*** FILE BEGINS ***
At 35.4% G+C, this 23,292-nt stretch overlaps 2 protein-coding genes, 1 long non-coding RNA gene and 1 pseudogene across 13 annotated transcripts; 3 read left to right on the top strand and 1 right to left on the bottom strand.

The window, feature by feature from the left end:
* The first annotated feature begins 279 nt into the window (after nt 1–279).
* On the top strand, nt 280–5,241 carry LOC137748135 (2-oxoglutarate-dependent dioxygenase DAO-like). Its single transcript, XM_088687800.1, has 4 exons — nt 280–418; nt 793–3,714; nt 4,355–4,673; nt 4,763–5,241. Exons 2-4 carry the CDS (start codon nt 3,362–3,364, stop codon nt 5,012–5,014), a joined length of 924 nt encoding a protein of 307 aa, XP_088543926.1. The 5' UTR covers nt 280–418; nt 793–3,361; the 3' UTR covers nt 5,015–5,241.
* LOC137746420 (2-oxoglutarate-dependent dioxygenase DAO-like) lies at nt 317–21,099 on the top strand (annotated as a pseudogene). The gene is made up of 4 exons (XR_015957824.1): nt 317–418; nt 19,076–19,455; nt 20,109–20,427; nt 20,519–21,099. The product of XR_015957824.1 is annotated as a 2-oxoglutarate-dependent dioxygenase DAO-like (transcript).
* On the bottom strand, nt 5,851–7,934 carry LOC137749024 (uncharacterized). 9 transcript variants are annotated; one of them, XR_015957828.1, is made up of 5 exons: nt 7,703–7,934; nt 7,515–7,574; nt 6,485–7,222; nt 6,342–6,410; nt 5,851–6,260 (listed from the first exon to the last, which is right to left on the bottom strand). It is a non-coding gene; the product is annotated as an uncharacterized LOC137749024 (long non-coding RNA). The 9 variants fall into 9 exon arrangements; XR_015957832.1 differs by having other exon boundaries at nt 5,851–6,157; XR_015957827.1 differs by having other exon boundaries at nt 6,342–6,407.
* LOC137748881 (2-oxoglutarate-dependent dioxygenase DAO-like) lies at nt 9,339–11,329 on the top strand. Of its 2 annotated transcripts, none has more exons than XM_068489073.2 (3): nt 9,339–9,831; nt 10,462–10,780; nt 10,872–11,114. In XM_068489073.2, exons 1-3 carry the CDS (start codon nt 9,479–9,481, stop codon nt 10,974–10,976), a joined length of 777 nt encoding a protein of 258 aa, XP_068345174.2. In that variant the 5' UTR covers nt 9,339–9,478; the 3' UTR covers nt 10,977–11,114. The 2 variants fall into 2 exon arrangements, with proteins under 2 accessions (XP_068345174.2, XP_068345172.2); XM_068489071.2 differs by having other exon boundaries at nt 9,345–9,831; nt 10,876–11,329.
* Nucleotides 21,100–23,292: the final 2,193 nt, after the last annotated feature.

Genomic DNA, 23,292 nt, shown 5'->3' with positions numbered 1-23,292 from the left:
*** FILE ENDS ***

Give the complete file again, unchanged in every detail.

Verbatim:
At 35.4% G+C, this 23,292-nt stretch overlaps 2 protein-coding genes, 1 long non-coding RNA gene and 1 pseudogene across 13 annotated transcripts; 3 read left to right on the top strand and 1 right to left on the bottom strand.

The window, feature by feature from the left end:
* The first annotated feature begins 279 nt into the window (after nt 1–279).
* On the top strand, nt 280–5,241 carry LOC137748135 (2-oxoglutarate-dependent dioxygenase DAO-like). Its single transcript, XM_088687800.1, has 4 exons — nt 280–418; nt 793–3,714; nt 4,355–4,673; nt 4,763–5,241. Exons 2-4 carry the CDS (start codon nt 3,362–3,364, stop codon nt 5,012–5,014), a joined length of 924 nt encoding a protein of 307 aa, XP_088543926.1. The 5' UTR covers nt 280–418; nt 793–3,361; the 3' UTR covers nt 5,015–5,241.
* LOC137746420 (2-oxoglutarate-dependent dioxygenase DAO-like) lies at nt 317–21,099 on the top strand (annotated as a pseudogene). The gene is made up of 4 exons (XR_015957824.1): nt 317–418; nt 19,076–19,455; nt 20,109–20,427; nt 20,519–21,099. The product of XR_015957824.1 is annotated as a 2-oxoglutarate-dependent dioxygenase DAO-like (transcript).
* On the bottom strand, nt 5,851–7,934 carry LOC137749024 (uncharacterized). 9 transcript variants are annotated; one of them, XR_015957828.1, is made up of 5 exons: nt 7,703–7,934; nt 7,515–7,574; nt 6,485–7,222; nt 6,342–6,410; nt 5,851–6,260 (listed from the first exon to the last, which is right to left on the bottom strand). It is a non-coding gene; the product is annotated as an uncharacterized LOC137749024 (long non-coding RNA). The 9 variants fall into 9 exon arrangements; XR_015957832.1 differs by having other exon boundaries at nt 5,851–6,157; XR_015957827.1 differs by having other exon boundaries at nt 6,342–6,407.
* LOC137748881 (2-oxoglutarate-dependent dioxygenase DAO-like) lies at nt 9,339–11,329 on the top strand. Of its 2 annotated transcripts, none has more exons than XM_068489073.2 (3): nt 9,339–9,831; nt 10,462–10,780; nt 10,872–11,114. In XM_068489073.2, exons 1-3 carry the CDS (start codon nt 9,479–9,481, stop codon nt 10,974–10,976), a joined length of 777 nt encoding a protein of 258 aa, XP_068345174.2. In that variant the 5' UTR covers nt 9,339–9,478; the 3' UTR covers nt 10,977–11,114. The 2 variants fall into 2 exon arrangements, with proteins under 2 accessions (XP_068345174.2, XP_068345172.2); XM_068489071.2 differs by having other exon boundaries at nt 9,345–9,831; nt 10,876–11,329.
* Nucleotides 21,100–23,292: the final 2,193 nt, after the last annotated feature.

Genomic DNA, 23,292 nt, shown 5'->3' with positions numbered 1-23,292 from the left: